Drama: Pilot Episode
February 2 to March 3, 2012
Martha Cohen Theatre
I like dramatic theatre. I am fond of comedy on the stage. In fact, I am also a fan of theatrical film noir motifs, avant garde plays, anti-narrative turns, post-modern scripts and song and dance punctuated shows. But I don’t necessarily want them all presented together in one play. Especially when the underlying story the genres are trying to tell isn’t overly compelling in the first place. Welcome to Drama: Pilot Episode, a play that hopefully will not be picked up for syndication.
Written by Karen Hines, the play centers on Dr. Penelope Douglas, a Forensic Psychiatrist who has moved west to Calgary after some “incident” in Toronto forced her to begin anew. Upon checking into her hotel, she is told that the very important Banff Film Festival is taking place in town and that there are no car and drivers to be found as a result. Cabs apparently don’t exist anymore in Calgary we are told by the hotel receptionist. OK, so we are watching an altered reality/noir-ish type of play it seems. Fine, I’m ok with that.
The action then moves to a local psychiatrist’s office where Penelope seeks out advice on treating live patients in her new practice. The scene is replete with knee-slapping yuk-yuk jokes and a buffoonish male psychiatrist that would be easily at home on any run of the mill primetime TV must-see program. OK, so we’re in for a “crazy comedy” night in the theatre. Sure, I’m there.
Several short vignette scenes follow that once again change the momentum and place of the play. An extremely well written and witty exchange with Penelope’s pregnant oil-wife friend Columbia moves the play to the black-comedy part of town. An equally intriguing scene in which Penelope learns about her recently purchased condo’s roots in Native lore from her slick sales brochure-speaking real estate agent, hauls the play into graphic novel territory. Frankly at this point I’m a little woozy from all the switches. And it did not help that peppered amongst all these scenes was, in no particular order, an anti-narrative vignette in which a dead bird drops out of the sky, a ghost-like girl wandering around at the back of the stage, the ongoing lip-bleed from an animal claw in Penelope’s lipstick, cast members exiting the stage into the aisles projecting zombie-like throat noises and several un-funny silly comedic exchanges.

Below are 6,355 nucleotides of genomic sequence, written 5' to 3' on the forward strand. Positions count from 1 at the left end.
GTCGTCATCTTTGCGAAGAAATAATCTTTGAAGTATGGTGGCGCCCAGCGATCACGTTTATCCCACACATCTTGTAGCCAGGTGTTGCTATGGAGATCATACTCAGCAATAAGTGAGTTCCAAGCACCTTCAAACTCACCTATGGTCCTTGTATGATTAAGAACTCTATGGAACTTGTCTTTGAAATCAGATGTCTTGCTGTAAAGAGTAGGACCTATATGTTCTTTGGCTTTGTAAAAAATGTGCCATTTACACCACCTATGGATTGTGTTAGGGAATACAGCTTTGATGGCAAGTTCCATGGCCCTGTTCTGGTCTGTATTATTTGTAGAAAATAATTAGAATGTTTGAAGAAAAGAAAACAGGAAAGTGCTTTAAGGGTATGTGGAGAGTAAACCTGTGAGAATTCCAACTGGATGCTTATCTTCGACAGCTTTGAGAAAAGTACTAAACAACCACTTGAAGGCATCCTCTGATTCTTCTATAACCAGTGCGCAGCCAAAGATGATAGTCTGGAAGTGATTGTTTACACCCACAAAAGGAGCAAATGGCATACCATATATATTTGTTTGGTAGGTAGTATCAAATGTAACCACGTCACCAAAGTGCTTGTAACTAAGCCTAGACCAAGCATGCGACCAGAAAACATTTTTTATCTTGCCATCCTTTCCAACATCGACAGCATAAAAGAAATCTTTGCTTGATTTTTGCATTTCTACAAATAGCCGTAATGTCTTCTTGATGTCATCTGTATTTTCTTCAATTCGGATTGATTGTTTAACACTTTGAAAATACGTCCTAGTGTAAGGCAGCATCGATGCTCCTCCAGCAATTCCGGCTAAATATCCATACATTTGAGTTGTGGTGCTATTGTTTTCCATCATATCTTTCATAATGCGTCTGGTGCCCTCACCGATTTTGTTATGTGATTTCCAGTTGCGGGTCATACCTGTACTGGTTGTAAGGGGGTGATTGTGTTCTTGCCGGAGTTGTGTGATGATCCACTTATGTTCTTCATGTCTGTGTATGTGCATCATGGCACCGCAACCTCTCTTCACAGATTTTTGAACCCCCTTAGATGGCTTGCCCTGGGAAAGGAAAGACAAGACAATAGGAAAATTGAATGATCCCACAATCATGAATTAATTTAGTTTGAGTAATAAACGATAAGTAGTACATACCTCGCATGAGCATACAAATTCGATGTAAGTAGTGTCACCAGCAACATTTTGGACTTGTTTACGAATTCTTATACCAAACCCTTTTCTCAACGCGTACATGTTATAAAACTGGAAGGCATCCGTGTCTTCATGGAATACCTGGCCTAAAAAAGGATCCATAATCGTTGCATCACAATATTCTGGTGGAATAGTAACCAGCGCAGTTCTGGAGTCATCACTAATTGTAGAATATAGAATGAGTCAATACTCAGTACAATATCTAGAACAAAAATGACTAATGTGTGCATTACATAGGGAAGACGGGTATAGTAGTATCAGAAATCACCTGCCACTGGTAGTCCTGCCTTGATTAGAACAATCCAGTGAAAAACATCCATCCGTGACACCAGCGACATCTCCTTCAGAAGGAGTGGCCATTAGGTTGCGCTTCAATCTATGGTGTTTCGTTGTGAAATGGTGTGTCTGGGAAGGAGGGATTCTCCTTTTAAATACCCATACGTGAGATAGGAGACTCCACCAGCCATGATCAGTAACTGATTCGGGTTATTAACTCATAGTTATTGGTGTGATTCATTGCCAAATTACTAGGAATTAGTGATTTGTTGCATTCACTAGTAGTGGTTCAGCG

And we haven’t even got to the real plot arc yet. Unfortunately by the time we do watch Penelope’s first patient, a TV writer, hang himself in her bathroom and the resulting desire for his unpublished scripts by a television executive and an actress, I am so frustrated by all the unnecessary moments, dropped threads and genre changes that I am having trouble caring about what happens. By the time we’re lead to question if one of the dead writer’s scripts is actually being played out on stage or if Penelope is in fact a “Swamp Master” – a band of rouge psychiatrists that go into the underworld to help patients, no I’m not making this up – I am wholly and utterly mentally checked up due to disinterest.
In a glass-half-full world, Drama: Pilot Episode does offer audiences some stellar performances. Lindsay Burns as the TV executive, Mabelle Carvajal as Columbia, and Alana Hawley as the actress all pull extraordinarily good performances out of a questionable play and benefit greatly from getting the best lines the script has to offer. Scott Reid’s minimal set design which hangs cow skulls and one full cow skeleton at the back of the stage and modern red leather benches on set is sleek without being too cool for school. And despite the unappetizing mash-up of just too many ideas with too little coherence, Hines does deliver some very affecting writing that at turns is funny and though-provoking. Too bad it’s all wasted in a tedious play that throws every genre at its audience hoping that something will stick.
For the guys and the girls and the occasional theater goer and the theatre junkie – I couldn’t think of a good reason to break out the explanations of why this won’t appeal. It’s pretty universal to my mind. SKIP IT